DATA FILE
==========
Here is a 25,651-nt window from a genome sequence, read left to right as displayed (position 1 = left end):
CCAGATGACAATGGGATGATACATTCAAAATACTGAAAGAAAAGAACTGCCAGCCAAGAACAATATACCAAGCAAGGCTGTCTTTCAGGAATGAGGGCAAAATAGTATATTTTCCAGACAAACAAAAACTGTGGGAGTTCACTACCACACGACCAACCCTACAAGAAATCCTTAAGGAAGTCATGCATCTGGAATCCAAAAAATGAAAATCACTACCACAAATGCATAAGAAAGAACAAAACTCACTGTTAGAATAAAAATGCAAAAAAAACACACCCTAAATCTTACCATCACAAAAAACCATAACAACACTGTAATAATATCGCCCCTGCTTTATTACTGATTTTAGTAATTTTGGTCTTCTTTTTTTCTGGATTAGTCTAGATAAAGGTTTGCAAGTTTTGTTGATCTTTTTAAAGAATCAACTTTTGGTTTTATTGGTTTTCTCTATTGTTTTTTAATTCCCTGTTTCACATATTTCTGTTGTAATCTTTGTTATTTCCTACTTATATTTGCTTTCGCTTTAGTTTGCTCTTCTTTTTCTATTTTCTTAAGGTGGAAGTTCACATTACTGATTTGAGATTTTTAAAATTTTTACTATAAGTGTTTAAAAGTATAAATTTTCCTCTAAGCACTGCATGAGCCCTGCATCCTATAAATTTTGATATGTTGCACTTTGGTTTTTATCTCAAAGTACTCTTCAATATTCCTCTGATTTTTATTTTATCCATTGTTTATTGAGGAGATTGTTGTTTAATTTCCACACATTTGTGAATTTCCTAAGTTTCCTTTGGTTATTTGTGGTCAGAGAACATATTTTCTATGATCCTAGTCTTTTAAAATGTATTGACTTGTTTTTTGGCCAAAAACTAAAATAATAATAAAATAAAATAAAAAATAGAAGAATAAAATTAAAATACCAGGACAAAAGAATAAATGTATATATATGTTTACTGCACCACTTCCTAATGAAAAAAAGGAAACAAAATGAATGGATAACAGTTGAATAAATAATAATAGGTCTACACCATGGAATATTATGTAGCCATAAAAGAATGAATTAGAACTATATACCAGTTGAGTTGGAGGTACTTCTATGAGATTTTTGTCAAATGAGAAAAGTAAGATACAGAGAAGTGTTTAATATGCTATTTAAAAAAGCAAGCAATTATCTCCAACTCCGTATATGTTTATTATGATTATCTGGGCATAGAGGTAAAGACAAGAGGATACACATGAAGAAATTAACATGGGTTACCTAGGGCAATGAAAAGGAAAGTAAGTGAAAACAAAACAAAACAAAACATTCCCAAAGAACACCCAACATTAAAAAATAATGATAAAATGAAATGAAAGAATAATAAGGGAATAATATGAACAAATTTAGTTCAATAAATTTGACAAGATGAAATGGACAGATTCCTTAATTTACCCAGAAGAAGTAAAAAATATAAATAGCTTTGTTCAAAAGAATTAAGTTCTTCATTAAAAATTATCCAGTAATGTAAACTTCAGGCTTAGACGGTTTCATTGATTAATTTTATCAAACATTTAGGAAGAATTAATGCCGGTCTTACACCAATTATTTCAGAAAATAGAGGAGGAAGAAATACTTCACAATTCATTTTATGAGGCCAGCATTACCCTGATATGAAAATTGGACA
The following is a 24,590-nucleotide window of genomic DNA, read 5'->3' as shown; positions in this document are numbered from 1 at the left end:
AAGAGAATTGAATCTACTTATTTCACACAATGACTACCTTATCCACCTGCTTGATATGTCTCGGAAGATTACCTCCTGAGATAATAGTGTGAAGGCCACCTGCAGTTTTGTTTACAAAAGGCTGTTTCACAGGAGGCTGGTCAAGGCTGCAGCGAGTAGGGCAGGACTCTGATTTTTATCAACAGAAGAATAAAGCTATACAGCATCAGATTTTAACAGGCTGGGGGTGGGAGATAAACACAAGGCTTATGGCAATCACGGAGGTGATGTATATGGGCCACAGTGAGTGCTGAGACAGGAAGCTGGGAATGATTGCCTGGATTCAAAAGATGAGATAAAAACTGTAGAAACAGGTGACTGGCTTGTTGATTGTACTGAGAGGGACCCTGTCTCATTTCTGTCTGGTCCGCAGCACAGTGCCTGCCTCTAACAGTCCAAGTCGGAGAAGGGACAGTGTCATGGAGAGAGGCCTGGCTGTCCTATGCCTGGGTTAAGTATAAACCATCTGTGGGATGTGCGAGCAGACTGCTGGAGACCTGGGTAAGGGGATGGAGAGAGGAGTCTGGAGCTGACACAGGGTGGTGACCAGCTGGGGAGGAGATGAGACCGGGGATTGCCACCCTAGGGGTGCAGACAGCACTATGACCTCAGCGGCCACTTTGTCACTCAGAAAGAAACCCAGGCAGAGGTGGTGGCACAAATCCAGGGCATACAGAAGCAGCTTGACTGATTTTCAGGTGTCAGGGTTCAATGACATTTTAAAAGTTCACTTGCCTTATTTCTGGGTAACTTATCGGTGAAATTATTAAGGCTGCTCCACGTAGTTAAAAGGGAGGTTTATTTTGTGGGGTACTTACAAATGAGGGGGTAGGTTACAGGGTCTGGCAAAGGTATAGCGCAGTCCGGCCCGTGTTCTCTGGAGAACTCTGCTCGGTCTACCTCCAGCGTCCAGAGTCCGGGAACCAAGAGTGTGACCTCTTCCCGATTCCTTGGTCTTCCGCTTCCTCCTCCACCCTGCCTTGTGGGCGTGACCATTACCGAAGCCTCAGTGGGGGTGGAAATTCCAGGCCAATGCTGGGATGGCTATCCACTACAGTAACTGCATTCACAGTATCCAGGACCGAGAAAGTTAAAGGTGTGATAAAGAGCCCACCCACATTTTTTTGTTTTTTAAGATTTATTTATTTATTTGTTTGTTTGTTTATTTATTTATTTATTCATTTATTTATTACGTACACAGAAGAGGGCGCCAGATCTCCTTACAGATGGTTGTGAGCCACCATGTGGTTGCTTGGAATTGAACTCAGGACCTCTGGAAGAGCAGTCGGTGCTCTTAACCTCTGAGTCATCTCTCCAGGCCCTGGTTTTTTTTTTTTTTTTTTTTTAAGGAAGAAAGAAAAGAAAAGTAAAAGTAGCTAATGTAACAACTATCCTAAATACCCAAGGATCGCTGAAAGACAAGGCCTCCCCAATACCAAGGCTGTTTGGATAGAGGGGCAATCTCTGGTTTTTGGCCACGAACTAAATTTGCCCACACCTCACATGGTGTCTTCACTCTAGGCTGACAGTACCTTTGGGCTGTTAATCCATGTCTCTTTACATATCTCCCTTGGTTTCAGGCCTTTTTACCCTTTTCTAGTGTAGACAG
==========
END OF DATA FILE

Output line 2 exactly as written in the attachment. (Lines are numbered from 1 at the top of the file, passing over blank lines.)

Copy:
CCAGATGACAATGGGATGATACATTCAAAATACTGAAAGAAAAGAACTGCCAGCCAAGAACAATATACCAAGCAAGGCTGTCTTTCAGGAATGAGGGCAAAATAGTATATTTTCCAGACAAACAAAAACTGTGGGAGTTCACTACCACACGACCAACCCTACAAGAAATCCTTAAGGAAGTCATGCATCTGGAATCCAAAAAATGAAAATCACTACCACAAATGCATAAGAAAGAACAAAACTCACTGTTAGAATAAAAATGCAAAAAAAACACACCCTAAATCTTACCATCACAAAAAACCATAACAACACTGTAATAATATCGCCCCTGCTTTATTACTGATTTTAGTAATTTTGGTCTTCTTTTTTTCTGGATTAGTCTAGATAAAGGTTTGCAAGTTTTGTTGATCTTTTTAAAGAATCAACTTTTGGTTTTATTGGTTTTCTCTATTGTTTTTTAATTCCCTGTTTCACATATTTCTGTTGTAATCTTTGTTATTTCCTACTTATATTTGCTTTCGCTTTAGTTTGCTCTTCTTTTTCTATTTTCTTAAGGTGGAAGTTCACATTACTGATTTGAGATTTTTAAAATTTTTACTATAAGTGTTTAAAAGTATAAATTTTCCTCTAAGCACTGCATGAGCCCTGCATCCTATAAATTTTGATATGTTGCACTTTGGTTTTTATCTCAAAGTACTCTTCAATATTCCTCTGATTTTTATTTTATCCATTGTTTATTGAGGAGATTGTTGTTTAATTTCCACACATTTGTGAATTTCCTAAGTTTCCTTTGGTTATTTGTGGTCAGAGAACATATTTTCTATGATCCTAGTCTTTTAAAATGTATTGACTTGTTTTTTGGCCAAAAACTAAAATAATAATAAAATAAAATAAAAAATAGAAGAATAAAATTAAAATACCAGGACAAAAGAATAAATGTATATATATGTTTACTGCACCACTTCCTAATGAAAAAAAGGAAACAAAATGAATGGATAACAGTTGAATAAATAATAATAGGTCTACACCATGGAATATTATGTAGCCATAAAAGAATGAATTAGAACTATATACCAGTTGAGTTGGAGGTACTTCTATGAGATTTTTGTCAAATGAGAAAAGTAAGATACAGAGAAGTGTTTAATATGCTATTTAAAAAAGCAAGCAATTATCTCCAACTCCGTATATGTTTATTATGATTATCTGGGCATAGAGGTAAAGACAAGAGGATACACATGAAGAAATTAACATGGGTTACCTAGGGCAATGAAAAGGAAAGTAAGTGAAAACAAAACAAAACAAAACATTCCCAAAGAACACCCAACATTAAAAAATAATGATAAAATGAAATGAAAGAATAATAAGGGAATAATATGAACAAATTTAGTTCAATAAATTTGACAAGATGAAATGGACAGATTCCTTAATTTACCCAGAAGAAGTAAAAAATATAAATAGCTTTGTTCAAAAGAATTAAGTTCTTCATTAAAAATTATCCAGTAATGTAAACTTCAGGCTTAGACGGTTTCATTGATTAATTTTATCAAACATTTAGGAAGAATTAATGCCGGTCTTACACCAATTATTTCAGAAAATAGAGGAGGAAGAAATACTTCACAATTCATTTTATGAGGCCAGCATTACCCTGATATGAAAATTGGACA